Rating is available when the video has been rented.
This feature is not available right now. Please try again later.
Uploaded on Dec 5, 2011
This song is about Hadley Richardson Hemingway, who was married to American author Ernest Hemingway between 1921 and 1927. She was the first of his four wives. Carpenter explained the inspiration for the song to Express Night Out (a publication of the Washington Post): "This song was something I've been wanting to write, or investigate, since I was in college. That's when I first read [the Ernest Hemingway memoir] A Moveable Feast.......what got my attention was that his first wife, Hadley, was sort of a shadowy figure in literary history and his life. I was always fascinated by her. People are aware of the story that he fell in love with her best friend and left [her]. This is a song about her life in Paris with him, before all of that happened. In A Moveable Feast he looks back to his life in Paris with Hadley, before the fame, the money, and the corruption if you will, and he always seemed to indicate that that's when he did his best work. " With regard to Hadley, he says in those memoirs, "I wish I had died before I ever loved anyone but her." Hemingway dedicated his first novel The Sun Also Rises to Hadley and to their son, John Hadley Nicanor Hemingway. It was, he said, the least he could do. All royalties from this book also went to Hadley. Hemingway was, it was said, devastated that he was losing a woman he had loved and still loved.
We packed up our books and our dishes Our dreams and your worsted wool suits We sailed on the 8th of December. Farewell old Hudson River Here comes the sea And love was as new and as bright and as true When I loved you and you loved me.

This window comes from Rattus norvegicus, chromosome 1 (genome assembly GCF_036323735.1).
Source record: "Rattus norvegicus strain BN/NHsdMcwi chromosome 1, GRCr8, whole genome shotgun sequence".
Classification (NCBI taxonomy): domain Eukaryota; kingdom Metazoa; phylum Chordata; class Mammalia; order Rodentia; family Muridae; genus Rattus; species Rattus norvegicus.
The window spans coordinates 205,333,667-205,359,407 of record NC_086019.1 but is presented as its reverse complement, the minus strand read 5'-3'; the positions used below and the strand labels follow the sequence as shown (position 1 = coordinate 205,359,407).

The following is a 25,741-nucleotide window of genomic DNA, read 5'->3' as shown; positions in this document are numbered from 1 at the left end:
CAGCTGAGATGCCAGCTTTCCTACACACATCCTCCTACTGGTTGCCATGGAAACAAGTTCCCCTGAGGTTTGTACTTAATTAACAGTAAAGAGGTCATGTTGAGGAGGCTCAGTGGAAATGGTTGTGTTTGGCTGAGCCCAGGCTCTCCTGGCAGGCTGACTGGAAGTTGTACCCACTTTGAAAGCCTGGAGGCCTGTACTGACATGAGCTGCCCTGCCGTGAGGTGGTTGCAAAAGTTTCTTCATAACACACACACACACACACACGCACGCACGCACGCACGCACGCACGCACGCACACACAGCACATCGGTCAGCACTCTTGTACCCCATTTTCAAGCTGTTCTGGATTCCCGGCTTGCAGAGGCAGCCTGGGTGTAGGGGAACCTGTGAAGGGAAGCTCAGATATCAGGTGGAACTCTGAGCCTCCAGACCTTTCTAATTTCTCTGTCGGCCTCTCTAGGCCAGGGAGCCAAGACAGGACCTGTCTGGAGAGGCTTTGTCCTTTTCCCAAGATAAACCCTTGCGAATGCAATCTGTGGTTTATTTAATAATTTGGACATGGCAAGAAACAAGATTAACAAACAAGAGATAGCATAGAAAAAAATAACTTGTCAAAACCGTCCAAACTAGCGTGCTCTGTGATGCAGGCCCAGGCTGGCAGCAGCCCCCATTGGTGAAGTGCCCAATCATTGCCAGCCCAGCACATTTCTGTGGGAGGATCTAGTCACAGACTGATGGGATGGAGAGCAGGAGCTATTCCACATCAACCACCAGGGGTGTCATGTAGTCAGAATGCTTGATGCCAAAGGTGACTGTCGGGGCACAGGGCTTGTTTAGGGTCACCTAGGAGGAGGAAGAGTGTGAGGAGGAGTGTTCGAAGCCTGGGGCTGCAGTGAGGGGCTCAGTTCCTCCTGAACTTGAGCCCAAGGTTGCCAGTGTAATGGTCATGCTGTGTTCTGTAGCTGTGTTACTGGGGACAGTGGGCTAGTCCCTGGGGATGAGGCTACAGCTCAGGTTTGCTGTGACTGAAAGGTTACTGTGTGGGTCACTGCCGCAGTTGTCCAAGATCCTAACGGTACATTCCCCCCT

Two steamer trunks in the carriage Safe arrival we cabled back home It was just a few days before Christmas We filled our stockings with wishes And walked for hours Arm in arm through the rain, to the glassed-in café It held us like hothouse flowers
Living in Paris, in attics and garrets Where the coal merchants climb every stair The dance hall next door is filled with sailors and whores And the music floats up through the air There's Sancerre and oysters, cathedrals and cloisters And time with it's unerring aim For now we can say we were lucky most days And throw a rose into the Seine
Love is the greatest deceiver It hollows you out like a drum And suddenly nothing is certain As if all the clouds closed the curtains and blocked the sun And friends now are strangers in this city of dangers As cold and as cruel as they come
Sometimes I look at old pictures And smile at how happy we were How easy it was to be hungry. It wasn't for fame or for money It was for love Now my copper hair's gray as the stones on the quay In the city where magic was
Living in Paris, in attics and garrets Where the coal merchants climb every stair The dance hall next door is filled with sailors and whores And the music floats up through the air There's Sancerre and oysters, cathedrals and cloisters And time with it's unerring aim
For now we can say we were lucky most days And throw a rose into the Seine How I can say I was lucky most days And throw a rose into the Seine